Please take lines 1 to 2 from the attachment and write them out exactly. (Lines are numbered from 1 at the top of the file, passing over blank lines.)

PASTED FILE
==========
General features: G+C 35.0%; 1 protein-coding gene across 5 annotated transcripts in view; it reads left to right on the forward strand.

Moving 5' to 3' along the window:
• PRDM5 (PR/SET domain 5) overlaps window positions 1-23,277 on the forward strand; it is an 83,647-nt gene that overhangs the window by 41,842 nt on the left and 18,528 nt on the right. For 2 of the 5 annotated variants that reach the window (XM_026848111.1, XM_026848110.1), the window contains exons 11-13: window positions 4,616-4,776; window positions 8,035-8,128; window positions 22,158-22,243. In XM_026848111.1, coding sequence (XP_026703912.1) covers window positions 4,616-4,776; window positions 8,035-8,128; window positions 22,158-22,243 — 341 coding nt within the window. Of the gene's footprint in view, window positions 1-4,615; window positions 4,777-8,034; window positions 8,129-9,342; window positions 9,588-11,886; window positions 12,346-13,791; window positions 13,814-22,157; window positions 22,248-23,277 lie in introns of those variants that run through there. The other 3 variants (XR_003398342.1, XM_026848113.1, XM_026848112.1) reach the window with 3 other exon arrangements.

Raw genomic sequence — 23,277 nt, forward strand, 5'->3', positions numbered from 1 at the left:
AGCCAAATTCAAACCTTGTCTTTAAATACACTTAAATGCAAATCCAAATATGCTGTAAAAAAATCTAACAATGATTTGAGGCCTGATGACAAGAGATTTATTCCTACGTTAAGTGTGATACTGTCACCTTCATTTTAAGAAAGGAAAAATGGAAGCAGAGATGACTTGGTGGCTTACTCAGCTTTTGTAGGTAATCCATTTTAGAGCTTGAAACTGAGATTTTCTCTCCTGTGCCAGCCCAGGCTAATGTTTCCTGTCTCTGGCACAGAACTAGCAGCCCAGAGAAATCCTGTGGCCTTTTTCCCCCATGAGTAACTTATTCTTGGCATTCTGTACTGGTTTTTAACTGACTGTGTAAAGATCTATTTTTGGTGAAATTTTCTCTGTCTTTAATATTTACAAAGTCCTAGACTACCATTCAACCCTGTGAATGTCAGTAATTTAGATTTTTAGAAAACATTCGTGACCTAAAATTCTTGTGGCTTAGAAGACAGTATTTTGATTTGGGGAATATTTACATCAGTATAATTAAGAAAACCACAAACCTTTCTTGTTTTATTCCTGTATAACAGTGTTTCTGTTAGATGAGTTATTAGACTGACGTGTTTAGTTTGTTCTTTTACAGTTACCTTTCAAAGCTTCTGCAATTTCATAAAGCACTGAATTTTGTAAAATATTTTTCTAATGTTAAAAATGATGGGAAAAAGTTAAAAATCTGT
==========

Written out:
General features: G+C 35.0%; 1 protein-coding gene across 5 annotated transcripts in view; it reads left to right on the forward strand.

Moving 5' to 3' along the window: